Pramila Jayapal Flexes Leftist Muscle on Biden Spending Proposals: ‘a Deal Is a Deal’

Jayapal
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Rep. Pramila Jayapal (D-WA) on Monday flexed her 94-member “Congressional Progressive Caucus” muscle on President Joe Biden’s massive tax and spending proposals.

“A deal is a deal,” Jayapal tweeted about her plan to maintain leverage over the $3.5 trillion reconciliation package. “We’ll proudly pass both bills, but we’ll only vote for the infrastructure package AFTER we get the transformational Build Back Better Act through.”

Jayapal also said the number of Democrat lawmakers joining her in maintaining leverage over Biden’s agenda is growing. “It’s actually increasing, and it’s increasing from members who aren’t just within the Progressive Caucus,” she said about the number of members who will vote “no” on the $1.2 trillion “bipartisan” infrastructure bill.

“I think it’s now probably somewhere around 60,” she added. “They’re members of the [Congressional] Black Caucus, the [Congressional] Hispanic Caucus, the [Congressional] Asian [Pacific American] Caucus, some of whom are not members of the Progressive Caucus, who feel very strongly,” Jayapal said in reference to delivering on the far-left “agenda that the president ran on.”

Jayapal’s position has forced House Speaker Nancy Pelosi (D-CA) to break her signed promise to more temperate Democrats and push the vote for the $1.2 trillion bill from Monday to Thursday. The decision was presumably made to allow more time for Democrats to break their infighting over both the “bipartisan” bill and the reconciliation package.

The $3.5 trillion package, written by self-proclaimed socialist Bernie Sanders (I-VT), is not ready for a House vote, as Rep. Stephanie Murphy (D-FL) blocked a key tax provision on proscription drug makers that Sanders believes is needed.

Sen. Bernie Sanders (I-VT), talks to reporters as he walks to the Senate chamber ahead of a test vote scheduled by Democratic Leader Chuck Schumer (NY) on the infrastructure deal senators brokered with President Joe Biden at the time, on Capitol Hill, in Washington, DC, July 21, 2021. (AP Photo/Jose Luis Magana)

Sen. Bernie Sanders (I-VT), talks to reporters as he walks to the Senate chamber ahead of a test vote scheduled by Sen. Chuck Schumer (D-NY) on the infrastructure deal senators brokered with President Joe Biden at the time, on Capitol Hill, in Washington, DC, July 21, 2021. (AP Photo/Jose Luis Magana)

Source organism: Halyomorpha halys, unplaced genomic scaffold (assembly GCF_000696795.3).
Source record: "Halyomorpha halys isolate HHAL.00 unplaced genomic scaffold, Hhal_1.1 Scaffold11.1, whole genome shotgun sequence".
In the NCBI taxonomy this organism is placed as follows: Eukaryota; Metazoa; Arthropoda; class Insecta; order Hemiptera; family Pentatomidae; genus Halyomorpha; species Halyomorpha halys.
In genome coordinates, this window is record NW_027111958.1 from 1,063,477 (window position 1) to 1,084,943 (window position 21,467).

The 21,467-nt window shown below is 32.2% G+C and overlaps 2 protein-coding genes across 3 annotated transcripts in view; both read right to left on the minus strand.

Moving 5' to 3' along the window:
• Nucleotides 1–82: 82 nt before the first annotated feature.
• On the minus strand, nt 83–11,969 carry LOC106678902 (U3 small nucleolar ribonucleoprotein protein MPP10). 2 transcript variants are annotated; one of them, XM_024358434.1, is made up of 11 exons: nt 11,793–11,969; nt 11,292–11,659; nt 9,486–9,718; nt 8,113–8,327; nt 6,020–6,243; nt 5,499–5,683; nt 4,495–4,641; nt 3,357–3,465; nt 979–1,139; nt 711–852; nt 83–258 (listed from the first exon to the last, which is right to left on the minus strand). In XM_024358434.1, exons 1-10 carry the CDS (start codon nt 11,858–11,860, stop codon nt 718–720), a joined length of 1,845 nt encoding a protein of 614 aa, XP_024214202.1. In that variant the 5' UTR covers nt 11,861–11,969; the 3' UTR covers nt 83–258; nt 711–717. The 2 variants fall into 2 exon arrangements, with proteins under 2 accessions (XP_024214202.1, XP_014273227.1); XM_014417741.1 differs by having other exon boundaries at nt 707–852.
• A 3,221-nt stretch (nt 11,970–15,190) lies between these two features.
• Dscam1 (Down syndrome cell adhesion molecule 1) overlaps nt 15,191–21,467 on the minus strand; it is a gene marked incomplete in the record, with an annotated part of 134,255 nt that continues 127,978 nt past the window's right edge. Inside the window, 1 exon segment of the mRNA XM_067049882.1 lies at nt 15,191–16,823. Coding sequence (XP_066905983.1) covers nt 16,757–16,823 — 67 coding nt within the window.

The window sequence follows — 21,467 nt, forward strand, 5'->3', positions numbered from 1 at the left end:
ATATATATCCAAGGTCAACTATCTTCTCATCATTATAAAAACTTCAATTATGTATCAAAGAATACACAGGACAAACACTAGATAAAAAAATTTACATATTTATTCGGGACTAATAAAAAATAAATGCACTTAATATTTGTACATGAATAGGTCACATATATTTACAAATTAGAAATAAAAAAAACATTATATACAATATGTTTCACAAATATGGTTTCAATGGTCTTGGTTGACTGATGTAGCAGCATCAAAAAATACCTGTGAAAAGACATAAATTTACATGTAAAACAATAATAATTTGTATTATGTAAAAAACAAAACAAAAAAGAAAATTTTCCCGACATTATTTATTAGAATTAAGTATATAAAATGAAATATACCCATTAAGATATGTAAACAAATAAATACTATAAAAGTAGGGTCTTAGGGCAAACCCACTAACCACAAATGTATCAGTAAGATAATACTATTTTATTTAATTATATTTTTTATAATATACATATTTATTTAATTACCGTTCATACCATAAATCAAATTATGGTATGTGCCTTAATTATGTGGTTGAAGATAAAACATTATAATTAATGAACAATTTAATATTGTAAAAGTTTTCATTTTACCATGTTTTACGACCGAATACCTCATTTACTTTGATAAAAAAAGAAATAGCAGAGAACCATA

Yet Murphy stated last week she is not the one responsible for the infighting. “The mistrust that exists currently between members will spread to mistrust between leadership and members, and I think that wouldn’t be healthy for our Congress accomplishing Biden’s agenda,” Murphy claimed.

Other House Democrats have taken matters into their own hands. Reps. Vicente Gonzalez (D-TX) and Filemon Vela (D-TX) are negotiating with Jayapal in the press, hoping to entice far-left House members to vote for the “bipartisan” bill with a promise that the $3.5 trillion package will pass the in the future.

“We support swift passage of the president’s $3.5 trillion reconciliation package,” they wrote in a joint statement. “The bipartisan infrastructure framework would, on average, deliver $1.2 billion per congressional district.”

But Jayapal remains unconvinced and unwilling to give up her hard-earned leverage. Monday’s comments suggest she will only vote for the “bipartisan” bill “after” the reconciliation package is enacted into law.

This dilemma has House Speaker Nancy Pelosi (D-CA) and Senate Majority Leader Chuck Schumer (D-NY) gridlocked while the party is increasingly agitated and “infuriated.”

WASHINGTON, DC - JUNE 23: (L-R) U.S. Speaker of the House Nancy Pelosi (D-CA) and U.S. Senate Majority Leader Chuck Schumer (D-NY) talk to reporters after a bipartisan group of Senators and White House officials came to an agreement over the Biden administrations proposed infrastructure plan at the U.S. Capitol on June 23, 2021 in Washington, DC. After initial negotiations between the White House and Senate Republicans fell through a new bipartisan group of Senators came together with the hopes of reaching a deal for a much need infrastructure spending plan. (Photo by Samuel Corum/Getty Images) *** Local Caption *** Nancy Pelosi; Chuck Schumer

Speaker of the House Nancy Pelosi (D-CA) and Senate Majority Leader Chuck Schumer (D-NY) talk to reporters after a bipartisan group of Senators and White House officials came to an agreement over the Biden administrations proposed infrastructure plan at the U.S. Capitol on June 23, 2021, in Washington, DC. (Samuel Corum/Getty Images)

“The president needs to pick up the phone and call people,” a high ranking Democrat aide told Politico Playbook. “The person argued that the White House has been in ‘listening mode’ for too long and needs to bang heads to get this vote over the finish line this week.”

Follow Wendell Husebø on Twitter @WendellHusebø

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